by Tim Haydon.
Interest in Fiji will be stirred following the resignation of Patrick Mercer, former Colonel and Front Bench Tory who has resigned the Party Whip in view of allegations of being paid to lobby Parliament on behalf of the Pacific Island State.
Mercer is alleged to have said of David Cameron that he was “a despicable creature without any redeeming features”. Whatever the rights and wrongs of the present case, Mercer can’t be all bad, then. Cameron is personally reputed to be a narcissist well along a spectrum of psychopathology leading to total lack of empathy and sensitivity to others, except insofar as these others impinge on himself and his own ambitions. In other words he is a self –serving egomaniac. A selfish s**t.
As it happens, Mercer was dropped from the Tory Front bench when, speaking as an ex commanding officer, he made the probably perfectly accurate observation that he had met “a lot” of “idle and useless” ethnic minority soldiers who used racism as a “cover”. Who in the world of work does not know of many such? One is not allowed to say such things though, even, or especially, if true. Like Mercer’s one’s job and worse may be at risk if you do. But who would you trust to tell the truth and be straight dealing; Cameron or Mercer? It’s no contest, is it?
Naturally, Cameron is not totally unpleased at having got rid of such an implacable enemy of his even in such circumstances, saying merely of Mercer’s resignation that ‘it was the right thing to do’. There have been other departures from his fiefdom about which he has not been so sanguine. Perhaps we shall see Mercer popping up in some other party soon.
But back to Fiji. This country is a classic instance of what is likely to happen when you import huge numbers of ethnically alien cheap labour into a country, as has been happening in Britain. The British began bringing in indentured Indian labour to Fiji in the last quarter of the 19th Century to work on sugar plantations. When the indenture system ended, most of these chose to stay in Fiji even when offered passage back to India. This asian population became independent traders and farmers and grew to the point where it outnumbered the native Fijians.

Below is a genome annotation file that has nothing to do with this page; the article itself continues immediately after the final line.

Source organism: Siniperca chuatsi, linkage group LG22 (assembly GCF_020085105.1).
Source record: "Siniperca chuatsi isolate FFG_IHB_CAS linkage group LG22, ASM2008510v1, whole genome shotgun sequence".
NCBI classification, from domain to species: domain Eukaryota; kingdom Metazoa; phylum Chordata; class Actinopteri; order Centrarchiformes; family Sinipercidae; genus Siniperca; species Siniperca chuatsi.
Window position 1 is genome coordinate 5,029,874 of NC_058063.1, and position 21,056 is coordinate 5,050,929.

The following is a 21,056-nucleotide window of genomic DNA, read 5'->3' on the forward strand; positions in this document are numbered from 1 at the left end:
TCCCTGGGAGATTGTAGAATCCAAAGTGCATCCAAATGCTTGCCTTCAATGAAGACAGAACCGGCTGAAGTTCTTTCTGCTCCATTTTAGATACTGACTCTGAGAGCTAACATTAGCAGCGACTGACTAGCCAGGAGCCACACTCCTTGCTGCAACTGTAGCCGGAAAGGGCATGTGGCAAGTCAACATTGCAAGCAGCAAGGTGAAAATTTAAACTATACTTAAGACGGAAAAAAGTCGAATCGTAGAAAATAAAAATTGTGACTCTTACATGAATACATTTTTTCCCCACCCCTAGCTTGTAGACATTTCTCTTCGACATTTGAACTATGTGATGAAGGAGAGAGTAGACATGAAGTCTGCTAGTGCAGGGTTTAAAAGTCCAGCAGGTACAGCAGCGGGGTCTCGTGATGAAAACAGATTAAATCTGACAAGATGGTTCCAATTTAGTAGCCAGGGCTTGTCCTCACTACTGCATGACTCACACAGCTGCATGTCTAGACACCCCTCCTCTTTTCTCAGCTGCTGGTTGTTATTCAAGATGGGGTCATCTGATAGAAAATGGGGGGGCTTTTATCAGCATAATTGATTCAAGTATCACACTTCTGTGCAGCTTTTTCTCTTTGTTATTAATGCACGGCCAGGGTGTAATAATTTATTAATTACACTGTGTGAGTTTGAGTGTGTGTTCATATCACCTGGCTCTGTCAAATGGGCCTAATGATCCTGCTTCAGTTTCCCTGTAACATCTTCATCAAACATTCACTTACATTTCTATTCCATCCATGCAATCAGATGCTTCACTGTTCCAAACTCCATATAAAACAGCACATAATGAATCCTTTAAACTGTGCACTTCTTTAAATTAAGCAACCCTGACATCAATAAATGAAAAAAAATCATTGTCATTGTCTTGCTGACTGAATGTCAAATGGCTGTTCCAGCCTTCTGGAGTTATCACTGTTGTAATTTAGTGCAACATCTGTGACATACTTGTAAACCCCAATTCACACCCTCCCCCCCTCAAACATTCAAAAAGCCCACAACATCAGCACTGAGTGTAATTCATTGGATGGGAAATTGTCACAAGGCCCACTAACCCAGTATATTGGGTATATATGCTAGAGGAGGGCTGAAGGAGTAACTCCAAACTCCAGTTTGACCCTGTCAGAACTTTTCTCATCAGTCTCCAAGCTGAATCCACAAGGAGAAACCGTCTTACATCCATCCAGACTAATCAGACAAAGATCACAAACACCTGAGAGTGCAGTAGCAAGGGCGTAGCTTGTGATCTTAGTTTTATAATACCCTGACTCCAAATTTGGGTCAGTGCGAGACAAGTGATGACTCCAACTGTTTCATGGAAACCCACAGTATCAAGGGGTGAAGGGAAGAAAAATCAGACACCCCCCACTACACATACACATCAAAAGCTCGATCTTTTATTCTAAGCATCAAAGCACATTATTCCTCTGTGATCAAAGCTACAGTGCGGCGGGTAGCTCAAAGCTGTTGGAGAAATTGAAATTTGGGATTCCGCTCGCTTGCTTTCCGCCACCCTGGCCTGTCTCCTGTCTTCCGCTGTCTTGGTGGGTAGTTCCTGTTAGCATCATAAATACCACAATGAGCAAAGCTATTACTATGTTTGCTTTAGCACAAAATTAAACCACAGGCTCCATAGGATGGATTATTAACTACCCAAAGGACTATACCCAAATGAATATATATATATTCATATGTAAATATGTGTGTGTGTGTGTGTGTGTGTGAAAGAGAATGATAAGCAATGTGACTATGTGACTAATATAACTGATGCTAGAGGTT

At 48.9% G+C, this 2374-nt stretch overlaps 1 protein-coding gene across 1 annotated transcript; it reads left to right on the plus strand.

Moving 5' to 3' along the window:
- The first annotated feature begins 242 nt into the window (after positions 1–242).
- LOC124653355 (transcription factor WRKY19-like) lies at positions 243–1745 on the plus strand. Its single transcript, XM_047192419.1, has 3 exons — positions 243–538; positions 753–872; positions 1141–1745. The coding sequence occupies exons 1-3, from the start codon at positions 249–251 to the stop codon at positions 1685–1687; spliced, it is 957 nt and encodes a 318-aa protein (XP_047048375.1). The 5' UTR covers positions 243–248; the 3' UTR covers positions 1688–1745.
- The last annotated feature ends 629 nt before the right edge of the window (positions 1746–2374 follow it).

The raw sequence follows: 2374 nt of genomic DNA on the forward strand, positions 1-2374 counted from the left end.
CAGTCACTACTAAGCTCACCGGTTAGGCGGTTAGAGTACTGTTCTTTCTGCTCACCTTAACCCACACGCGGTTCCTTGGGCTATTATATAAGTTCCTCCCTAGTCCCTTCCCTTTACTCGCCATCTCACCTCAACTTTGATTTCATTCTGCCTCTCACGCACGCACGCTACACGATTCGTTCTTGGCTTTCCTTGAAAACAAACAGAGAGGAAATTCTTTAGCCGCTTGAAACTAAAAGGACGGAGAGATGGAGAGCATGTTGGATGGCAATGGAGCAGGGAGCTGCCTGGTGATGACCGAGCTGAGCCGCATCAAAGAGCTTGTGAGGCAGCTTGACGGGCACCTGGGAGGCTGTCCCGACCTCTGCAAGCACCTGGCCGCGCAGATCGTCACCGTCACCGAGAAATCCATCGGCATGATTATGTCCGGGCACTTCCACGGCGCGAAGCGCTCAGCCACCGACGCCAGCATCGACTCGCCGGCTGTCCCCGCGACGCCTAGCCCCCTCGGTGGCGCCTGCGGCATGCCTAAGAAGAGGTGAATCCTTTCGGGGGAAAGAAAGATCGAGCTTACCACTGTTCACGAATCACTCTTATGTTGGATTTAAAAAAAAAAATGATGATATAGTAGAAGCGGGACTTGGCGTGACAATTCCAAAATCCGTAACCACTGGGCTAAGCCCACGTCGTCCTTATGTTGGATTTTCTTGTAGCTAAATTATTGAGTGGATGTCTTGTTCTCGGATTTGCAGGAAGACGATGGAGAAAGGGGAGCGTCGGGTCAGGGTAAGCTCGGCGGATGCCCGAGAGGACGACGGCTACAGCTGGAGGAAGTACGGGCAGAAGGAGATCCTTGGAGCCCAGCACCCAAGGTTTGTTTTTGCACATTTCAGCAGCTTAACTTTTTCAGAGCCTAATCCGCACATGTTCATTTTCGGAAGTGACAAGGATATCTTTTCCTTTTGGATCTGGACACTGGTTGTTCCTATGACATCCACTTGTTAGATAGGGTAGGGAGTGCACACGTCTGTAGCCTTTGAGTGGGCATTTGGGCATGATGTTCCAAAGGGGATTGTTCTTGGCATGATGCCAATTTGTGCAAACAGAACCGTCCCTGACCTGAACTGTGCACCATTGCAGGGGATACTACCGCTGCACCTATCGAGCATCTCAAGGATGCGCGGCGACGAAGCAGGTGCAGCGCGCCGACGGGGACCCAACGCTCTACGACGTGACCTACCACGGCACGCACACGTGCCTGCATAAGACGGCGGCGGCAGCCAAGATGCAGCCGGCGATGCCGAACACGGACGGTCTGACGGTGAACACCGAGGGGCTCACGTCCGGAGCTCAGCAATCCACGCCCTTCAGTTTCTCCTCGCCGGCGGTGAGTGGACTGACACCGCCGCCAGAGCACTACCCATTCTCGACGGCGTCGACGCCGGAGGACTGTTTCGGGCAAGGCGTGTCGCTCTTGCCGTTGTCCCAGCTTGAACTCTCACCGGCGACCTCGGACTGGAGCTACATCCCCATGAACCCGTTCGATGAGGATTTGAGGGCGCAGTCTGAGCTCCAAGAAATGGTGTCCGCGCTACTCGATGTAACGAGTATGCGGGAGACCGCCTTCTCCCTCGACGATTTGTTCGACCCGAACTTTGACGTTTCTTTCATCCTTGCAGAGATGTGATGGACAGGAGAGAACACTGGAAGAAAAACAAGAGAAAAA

Since Fiji gained independence from Britain in 1970, the artificially created ethnic divisions in the country have been reflected in its extremely violent politics, which have played out around the issue of which ethnicity, the Indian or the Fijian, was to rule the country.
There have been no less than three coups against the government of the moment in Fiji, each of them calculated to entrench the native Fijians in control of their own country The first was mounted in 1987 to prevent an Indian-dominated government coalition holding power.
There was another coup in 2000 following the election of Mahendra Chaudhry as the first Indo –Fijian (Indian) as prime minister. A Fijian businessman, George Speight took Chaudhry hostage and demanded an end to Indian political participation. This event precipitated a Fijian-dominated government lead by Laisenia Qarase, but this government was ejected from power in 2006 by one Commodore Bainimarama.
As Wikipedia tells us, ‘The coups and accompanying civil unrest contributed to heavy Indo-Fijian emigration; the population loss resulted in economic difficulties but ensured that Melanesians became the majority.’ About which, one is confident in saying, the native Fijians are very happy indeed.
The British were ultimately responsible for the ethnic tragedy that has been Fiji because it was they who imported the Indians into the islands in the first place in pursuit of mere profit. (Does this sound familiar?).
One would have hoped that they would have learned from this debacle (and many other similar ones) when it came to running their own country. Apparently not.
Is Fiji the future of Britain? Why ever shouldn’t it be?